Smithsonian Podcast: There's More to That
Smithsonian magazine covers history, science and culture in the way only it can — through a lens on the world that is insightful and grounded in richly reported stories. In There’s More to That, meet the magazine’s journalists and hear how they discover the forces behind the biggest issues of our time.
How NASA Captured Asteroid Dust to Find the Origins of Life
Capturing a piece of an asteroid and bringing it to Earth is even more difficult than it is time-consuming. After four years in space, NASA’s OSIRIS-REx craft made a brief landing on the asteroid Bennu to collect samples of the ancient rock. Six months later, part of the spacecraft began its journey home to Earth, and earlier this fall, that sample collection canister landed, via parachute, in Utah. Scientists will be studying those samples of Bennu for decades in the hope of unlocking the mystery of how life on Earth began — but they’ve already learned enough to get them excited.
In this episode, we speak with Linda Shiner, the former editor of Air & Space magazine, about the challenges and triumphs of the OSIRIS-REx mission, and what scientists hope it will teach us about how life on Earth began.
Healing the Wounds of the Vietnam War
Every Veterans Day, Jeremy Redmon thinks about his father, Donald Lee Redmon — an Air Force veteran who survived more than 300 combat missions over Southeast Asia, but who took his own life when Jeremy was 14. This year, Redmon traveled back to Hanoi with a group of former prisoners of war, many of whom had flown the same missions as his dad. Jeremy asked these veterans questions he was never able to ask his own father, about how they’d healed from the war and lived rewarding lives thereafter.
In this episode, guest host Jennie Rothenberg Gritz speaks with Redmon about the complexities of the Vietnam War, as well as his own experiences as a reporter in Iraq. Then, Vietnamese American author Mai Elliott discusses her family’s experiences in North and South Vietnam, and how her feelings about the conflict changed throughout the 1960s.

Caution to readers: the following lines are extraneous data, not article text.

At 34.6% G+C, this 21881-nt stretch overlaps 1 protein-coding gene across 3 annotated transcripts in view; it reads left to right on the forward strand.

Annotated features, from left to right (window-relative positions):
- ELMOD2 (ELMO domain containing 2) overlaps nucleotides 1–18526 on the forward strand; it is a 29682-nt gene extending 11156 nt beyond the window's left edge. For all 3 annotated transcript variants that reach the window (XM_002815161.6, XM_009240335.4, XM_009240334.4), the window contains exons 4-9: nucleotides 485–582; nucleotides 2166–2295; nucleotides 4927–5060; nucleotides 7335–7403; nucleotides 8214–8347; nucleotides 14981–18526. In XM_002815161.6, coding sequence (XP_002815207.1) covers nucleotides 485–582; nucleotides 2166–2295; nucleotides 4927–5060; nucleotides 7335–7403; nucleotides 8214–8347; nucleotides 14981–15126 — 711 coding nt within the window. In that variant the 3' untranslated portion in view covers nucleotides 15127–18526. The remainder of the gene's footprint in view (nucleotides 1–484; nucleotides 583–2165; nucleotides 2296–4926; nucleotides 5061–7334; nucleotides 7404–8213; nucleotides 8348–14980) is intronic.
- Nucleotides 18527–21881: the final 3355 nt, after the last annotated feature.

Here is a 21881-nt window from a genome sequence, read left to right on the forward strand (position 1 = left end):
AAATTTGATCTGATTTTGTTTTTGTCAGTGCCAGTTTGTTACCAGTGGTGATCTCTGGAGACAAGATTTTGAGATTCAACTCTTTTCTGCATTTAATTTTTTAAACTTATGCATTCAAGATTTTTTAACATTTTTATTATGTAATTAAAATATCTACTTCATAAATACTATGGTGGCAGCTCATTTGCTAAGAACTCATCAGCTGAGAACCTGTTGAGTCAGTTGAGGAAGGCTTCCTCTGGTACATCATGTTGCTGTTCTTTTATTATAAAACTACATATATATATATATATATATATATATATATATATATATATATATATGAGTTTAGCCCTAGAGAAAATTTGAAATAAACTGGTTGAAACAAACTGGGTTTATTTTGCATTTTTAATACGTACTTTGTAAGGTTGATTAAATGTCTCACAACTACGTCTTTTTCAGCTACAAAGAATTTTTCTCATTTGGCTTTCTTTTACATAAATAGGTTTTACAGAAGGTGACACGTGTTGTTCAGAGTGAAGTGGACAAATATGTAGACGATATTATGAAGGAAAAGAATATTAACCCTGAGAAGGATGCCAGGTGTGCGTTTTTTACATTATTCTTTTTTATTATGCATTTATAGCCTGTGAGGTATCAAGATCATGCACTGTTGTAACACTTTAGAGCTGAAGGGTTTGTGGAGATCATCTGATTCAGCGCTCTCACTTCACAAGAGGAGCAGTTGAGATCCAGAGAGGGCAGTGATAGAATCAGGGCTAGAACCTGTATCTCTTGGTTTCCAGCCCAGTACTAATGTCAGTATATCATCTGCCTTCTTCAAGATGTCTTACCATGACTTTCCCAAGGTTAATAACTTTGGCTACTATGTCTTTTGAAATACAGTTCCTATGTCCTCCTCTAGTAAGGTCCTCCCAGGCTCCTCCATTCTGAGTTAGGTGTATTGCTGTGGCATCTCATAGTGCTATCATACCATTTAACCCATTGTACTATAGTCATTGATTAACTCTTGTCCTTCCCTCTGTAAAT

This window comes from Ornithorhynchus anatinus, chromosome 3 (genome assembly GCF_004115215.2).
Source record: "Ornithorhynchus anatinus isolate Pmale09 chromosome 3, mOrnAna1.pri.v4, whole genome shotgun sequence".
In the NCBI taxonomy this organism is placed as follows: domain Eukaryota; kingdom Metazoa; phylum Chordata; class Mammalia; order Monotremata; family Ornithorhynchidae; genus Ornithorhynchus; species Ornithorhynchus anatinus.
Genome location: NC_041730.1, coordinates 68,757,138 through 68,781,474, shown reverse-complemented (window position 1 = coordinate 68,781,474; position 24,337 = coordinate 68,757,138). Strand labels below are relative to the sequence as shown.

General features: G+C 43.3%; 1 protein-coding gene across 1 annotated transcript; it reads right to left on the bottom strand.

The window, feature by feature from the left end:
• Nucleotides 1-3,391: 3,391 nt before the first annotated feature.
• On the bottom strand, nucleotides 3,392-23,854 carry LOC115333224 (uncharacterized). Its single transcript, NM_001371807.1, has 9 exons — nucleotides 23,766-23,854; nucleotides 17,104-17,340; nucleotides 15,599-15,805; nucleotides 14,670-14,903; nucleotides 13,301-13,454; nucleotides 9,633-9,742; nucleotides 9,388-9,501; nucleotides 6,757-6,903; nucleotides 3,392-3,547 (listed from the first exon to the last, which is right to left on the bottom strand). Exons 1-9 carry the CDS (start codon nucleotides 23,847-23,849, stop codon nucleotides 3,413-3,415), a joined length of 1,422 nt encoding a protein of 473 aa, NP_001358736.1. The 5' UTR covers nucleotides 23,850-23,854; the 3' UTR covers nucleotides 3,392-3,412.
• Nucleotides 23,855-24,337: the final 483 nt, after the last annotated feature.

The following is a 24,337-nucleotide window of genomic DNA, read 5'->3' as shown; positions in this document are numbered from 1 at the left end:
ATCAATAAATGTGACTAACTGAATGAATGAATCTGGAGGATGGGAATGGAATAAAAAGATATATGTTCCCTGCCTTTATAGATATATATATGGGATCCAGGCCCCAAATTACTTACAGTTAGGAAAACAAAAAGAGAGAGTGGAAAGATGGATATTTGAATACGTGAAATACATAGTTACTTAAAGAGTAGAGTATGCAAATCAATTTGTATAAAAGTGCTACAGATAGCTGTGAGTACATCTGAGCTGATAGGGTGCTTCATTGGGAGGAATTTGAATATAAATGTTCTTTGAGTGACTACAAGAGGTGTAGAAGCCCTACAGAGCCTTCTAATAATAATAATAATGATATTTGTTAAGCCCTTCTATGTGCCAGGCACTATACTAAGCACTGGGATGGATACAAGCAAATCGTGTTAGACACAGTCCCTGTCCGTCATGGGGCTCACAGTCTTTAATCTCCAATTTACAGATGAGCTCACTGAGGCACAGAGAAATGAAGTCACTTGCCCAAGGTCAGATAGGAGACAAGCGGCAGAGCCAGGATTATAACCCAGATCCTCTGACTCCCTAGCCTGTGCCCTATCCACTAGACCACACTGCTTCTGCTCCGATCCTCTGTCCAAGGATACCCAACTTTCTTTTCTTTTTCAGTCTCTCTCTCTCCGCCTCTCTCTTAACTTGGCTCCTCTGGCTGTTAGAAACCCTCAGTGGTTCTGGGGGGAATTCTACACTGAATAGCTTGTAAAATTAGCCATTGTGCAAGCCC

How the Orange Changed Martin Scorsese's Mind About "Killers of the Flower Moon"
A true-life saga involving organized crime, racial prejudice, and evolving American identity, David Grann’s nonfiction book Killers of the Flower Moon: The Osage Murders and the Birth of the F.B.I. seemed at first glance like a perfect fit for director Martin Scorsese. But when Jim Gray, a former chief of the Osage Nation, and other Osage leaders invited him to Oklahoma to hear their concerns, Scorsese came. Scorsese listened. And then he rewrote and reconfigured his cinematic adaptation. In this episode, journalist Sandra Hale Schulman walks me through a brief history of how Native Americans have been depicted in a century’s worth of movies. Then, Chief Gray tells me about his personal connection to Killers of the Flower Moon, and how the Osage persuaded Scorsese to rethink his new film.
A Brief History of Book Banning in America
Book-banning might seem like a relic of less enlightened times, but the practice is back in a big way. We talk with journalist Colleen Connolly about Thomas Morton’s New "English Canaan," the first book ever to be suppressed in North America. What did the Puritans find so threatening about it, and how has this book echoed through subsequent centuries? Then we’re joined by Dr. Carla Hayden, Librarian of Congress, for a wide-ranging conversation about the history of book bans in the United States, how a resurgent wave of book bans in many states differs from those of prior eras, and why organized attempts to prevent specific people from reading specific books usually fail.